Broderick says finding a qualified doctor is key. Anti-aging is a new field and most doctors are not trained in hormone therapy, so they learn as they go from pharmaceutical reps and the latest published research. Testosterone replacement therapies often fall to physicians who specialize in "boutique medicine."


Once you find a physician, he or she should screen for prostate cancer before starting treatment. While studies have shown testosterone replacement therapies do not increase the likelihood of developing the cancer, they can encourage tumor growth if a patient already has it.

Broderick recommends getting blood work done every three to four months after beginning testosterone therapy. Men taking testosterone have increased levels of red blood cells, which can lead to complications with circulation, depriving areas of the body of oxygen.

On average, testosterone replacement therapy costs less than $40 a month. But many baby boomers, such as Freiburger, are using it as part of a more expensive holistic approach to staying healthy into their senior years -- and they say it's worth the cost.

"I would like to have as much quality of life and be as vital as I can as long as the Lord's going to have me on this earth," Freiburger says. "I'm going to take the time and financial resources to try to make that a reality."
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Irongrip400
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« Reply #1 on: November 16, 2012, 06:42:41 AM »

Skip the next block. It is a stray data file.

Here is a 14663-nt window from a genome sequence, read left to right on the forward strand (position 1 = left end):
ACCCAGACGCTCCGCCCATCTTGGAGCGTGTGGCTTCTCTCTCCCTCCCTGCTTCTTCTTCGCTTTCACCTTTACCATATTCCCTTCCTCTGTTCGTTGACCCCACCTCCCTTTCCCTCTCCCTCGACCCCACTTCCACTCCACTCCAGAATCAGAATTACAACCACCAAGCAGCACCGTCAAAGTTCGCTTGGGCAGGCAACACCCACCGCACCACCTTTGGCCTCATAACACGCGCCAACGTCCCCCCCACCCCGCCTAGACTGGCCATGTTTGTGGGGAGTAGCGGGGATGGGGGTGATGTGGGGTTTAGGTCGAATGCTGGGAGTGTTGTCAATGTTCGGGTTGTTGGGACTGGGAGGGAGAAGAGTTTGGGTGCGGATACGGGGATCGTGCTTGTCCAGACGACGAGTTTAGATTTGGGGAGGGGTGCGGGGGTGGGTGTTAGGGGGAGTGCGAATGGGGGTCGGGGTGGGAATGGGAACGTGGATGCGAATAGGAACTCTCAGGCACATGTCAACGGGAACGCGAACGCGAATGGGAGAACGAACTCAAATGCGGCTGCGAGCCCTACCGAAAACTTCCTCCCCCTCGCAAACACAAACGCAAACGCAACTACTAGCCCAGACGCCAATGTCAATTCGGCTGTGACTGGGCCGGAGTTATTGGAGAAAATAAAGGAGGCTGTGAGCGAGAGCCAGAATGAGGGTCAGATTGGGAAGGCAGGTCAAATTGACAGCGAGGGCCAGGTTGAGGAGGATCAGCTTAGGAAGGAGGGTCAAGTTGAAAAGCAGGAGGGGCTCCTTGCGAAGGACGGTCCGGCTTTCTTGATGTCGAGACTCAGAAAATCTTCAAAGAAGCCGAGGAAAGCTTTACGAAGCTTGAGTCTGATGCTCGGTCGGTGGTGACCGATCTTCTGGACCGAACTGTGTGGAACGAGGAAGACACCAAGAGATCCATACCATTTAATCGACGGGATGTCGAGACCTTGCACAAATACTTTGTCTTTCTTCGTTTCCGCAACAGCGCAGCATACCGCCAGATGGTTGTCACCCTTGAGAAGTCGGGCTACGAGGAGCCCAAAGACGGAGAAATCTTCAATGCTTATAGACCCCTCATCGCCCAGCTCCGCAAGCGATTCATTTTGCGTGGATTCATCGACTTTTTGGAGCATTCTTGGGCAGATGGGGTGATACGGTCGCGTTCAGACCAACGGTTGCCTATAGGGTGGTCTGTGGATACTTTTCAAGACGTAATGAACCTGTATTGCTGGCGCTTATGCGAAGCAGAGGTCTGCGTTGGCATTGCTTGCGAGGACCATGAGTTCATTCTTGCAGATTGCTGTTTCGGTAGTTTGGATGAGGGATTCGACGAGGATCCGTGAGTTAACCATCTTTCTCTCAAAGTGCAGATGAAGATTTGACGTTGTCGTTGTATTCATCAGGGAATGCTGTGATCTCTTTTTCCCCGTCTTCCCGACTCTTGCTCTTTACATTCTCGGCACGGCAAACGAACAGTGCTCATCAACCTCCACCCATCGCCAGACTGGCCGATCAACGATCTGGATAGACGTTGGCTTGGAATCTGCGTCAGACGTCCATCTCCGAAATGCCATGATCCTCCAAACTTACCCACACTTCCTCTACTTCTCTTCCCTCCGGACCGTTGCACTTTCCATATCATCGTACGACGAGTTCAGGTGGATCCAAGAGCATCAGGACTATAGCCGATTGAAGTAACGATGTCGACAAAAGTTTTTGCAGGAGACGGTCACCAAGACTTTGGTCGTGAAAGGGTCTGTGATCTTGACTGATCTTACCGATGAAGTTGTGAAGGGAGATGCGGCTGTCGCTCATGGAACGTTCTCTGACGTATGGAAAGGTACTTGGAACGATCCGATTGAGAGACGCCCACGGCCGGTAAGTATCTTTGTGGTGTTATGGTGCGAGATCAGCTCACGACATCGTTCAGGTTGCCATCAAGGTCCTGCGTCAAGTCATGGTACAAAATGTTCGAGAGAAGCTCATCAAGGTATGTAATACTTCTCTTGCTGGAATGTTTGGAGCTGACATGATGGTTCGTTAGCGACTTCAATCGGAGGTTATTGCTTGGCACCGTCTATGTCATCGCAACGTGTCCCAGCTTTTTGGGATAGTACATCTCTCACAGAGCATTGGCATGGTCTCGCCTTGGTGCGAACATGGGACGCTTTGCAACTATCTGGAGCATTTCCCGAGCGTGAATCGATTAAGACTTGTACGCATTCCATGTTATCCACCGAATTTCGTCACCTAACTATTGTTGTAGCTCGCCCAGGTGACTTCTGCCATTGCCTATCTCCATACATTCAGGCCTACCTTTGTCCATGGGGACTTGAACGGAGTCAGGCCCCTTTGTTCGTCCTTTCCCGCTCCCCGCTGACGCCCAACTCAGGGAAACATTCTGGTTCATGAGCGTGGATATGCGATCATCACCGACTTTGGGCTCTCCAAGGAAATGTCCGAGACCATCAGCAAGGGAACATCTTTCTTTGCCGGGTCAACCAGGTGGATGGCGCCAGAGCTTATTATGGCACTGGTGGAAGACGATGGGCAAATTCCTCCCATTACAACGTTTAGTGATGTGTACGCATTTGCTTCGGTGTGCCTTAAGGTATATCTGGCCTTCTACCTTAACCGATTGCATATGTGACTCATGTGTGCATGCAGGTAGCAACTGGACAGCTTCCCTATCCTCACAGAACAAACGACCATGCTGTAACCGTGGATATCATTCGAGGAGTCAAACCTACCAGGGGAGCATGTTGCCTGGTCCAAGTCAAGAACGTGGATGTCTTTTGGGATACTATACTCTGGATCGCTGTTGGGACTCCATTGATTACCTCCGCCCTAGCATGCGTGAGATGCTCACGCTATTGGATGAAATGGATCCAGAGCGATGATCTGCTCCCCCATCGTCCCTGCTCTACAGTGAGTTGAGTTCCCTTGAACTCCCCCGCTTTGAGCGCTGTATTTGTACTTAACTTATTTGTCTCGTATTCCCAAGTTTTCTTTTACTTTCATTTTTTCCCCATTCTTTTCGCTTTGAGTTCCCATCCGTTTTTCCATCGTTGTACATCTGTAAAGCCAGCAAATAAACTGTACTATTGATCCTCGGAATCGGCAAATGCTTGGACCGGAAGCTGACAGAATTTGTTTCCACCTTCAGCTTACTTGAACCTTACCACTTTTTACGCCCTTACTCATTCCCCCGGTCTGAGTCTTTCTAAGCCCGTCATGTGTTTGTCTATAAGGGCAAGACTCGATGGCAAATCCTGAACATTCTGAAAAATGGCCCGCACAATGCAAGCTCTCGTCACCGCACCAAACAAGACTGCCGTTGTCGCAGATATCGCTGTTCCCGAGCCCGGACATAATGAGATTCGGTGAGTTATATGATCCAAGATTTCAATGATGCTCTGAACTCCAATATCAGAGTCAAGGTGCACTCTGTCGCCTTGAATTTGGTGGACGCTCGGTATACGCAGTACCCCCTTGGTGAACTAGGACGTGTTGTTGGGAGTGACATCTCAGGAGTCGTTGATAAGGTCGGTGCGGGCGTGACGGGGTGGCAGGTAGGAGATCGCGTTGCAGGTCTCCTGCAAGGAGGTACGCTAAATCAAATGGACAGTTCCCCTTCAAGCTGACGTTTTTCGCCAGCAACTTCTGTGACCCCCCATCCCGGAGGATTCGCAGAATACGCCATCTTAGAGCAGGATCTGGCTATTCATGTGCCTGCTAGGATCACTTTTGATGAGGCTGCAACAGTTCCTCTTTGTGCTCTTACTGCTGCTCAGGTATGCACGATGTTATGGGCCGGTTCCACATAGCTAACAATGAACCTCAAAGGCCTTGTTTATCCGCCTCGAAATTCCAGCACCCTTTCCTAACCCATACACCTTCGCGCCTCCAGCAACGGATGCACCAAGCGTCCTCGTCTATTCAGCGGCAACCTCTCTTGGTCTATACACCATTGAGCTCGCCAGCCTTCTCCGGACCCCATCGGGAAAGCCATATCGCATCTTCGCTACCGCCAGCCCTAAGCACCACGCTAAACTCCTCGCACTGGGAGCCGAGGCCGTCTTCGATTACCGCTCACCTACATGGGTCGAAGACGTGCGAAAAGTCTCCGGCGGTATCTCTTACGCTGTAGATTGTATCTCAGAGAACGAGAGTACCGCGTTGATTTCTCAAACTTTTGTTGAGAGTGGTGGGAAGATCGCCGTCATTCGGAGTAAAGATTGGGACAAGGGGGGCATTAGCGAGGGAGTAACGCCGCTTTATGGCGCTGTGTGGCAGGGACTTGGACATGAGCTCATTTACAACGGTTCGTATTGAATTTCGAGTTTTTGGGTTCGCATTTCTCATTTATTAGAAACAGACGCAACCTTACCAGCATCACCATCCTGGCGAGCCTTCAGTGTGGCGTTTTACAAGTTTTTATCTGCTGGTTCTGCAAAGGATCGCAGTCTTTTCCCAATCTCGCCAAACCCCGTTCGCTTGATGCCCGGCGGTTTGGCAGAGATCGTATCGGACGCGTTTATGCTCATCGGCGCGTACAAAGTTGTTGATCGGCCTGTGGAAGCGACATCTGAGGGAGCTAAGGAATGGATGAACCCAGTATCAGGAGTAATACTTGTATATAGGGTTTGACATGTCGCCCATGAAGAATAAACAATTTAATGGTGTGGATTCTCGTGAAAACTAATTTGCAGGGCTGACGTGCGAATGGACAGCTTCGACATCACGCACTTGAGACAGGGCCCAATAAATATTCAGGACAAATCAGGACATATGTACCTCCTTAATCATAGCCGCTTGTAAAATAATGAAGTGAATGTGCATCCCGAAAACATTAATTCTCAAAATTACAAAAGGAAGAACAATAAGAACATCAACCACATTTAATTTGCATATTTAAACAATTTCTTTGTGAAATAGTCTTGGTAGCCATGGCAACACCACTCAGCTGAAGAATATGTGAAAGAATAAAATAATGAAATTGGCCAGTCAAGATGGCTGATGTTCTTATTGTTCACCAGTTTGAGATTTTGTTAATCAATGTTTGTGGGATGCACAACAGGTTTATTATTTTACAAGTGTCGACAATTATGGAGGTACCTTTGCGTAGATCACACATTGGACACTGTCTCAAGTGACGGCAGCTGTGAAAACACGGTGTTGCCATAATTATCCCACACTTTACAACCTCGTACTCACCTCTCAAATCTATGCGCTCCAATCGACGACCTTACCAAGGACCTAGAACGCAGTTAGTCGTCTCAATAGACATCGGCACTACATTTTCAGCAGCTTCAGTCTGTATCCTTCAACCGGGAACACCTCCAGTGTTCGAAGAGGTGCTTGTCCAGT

I went to an Endo about five years ago regarding this and was surprised at how much I knew, and so was he.  I knew more than my primary physician, and when I went to the endo, I knew almost as much as he did about the process just from my experimenting with hormones in college.  I am sure it has come a long way since then, as medical advances do, but I think it is still a fringe practice which is why there are still so many steroid discussion forums out there.
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WOOO
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« Reply #2 on: November 16, 2012, 07:28:30 AM »

millions of years of evolution corrected by pharmaceutical reps...

American'ts are funny
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Tito24
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« Reply #3 on: November 16, 2012, 08:39:24 AM »

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Grape Ape
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« Reply #4 on: November 16, 2012, 08:56:05 AM »

millions of years of evolution corrected by pharmaceutical reps...

American'ts are funny

Is all hormone therapy related research and production isolated to the US or something?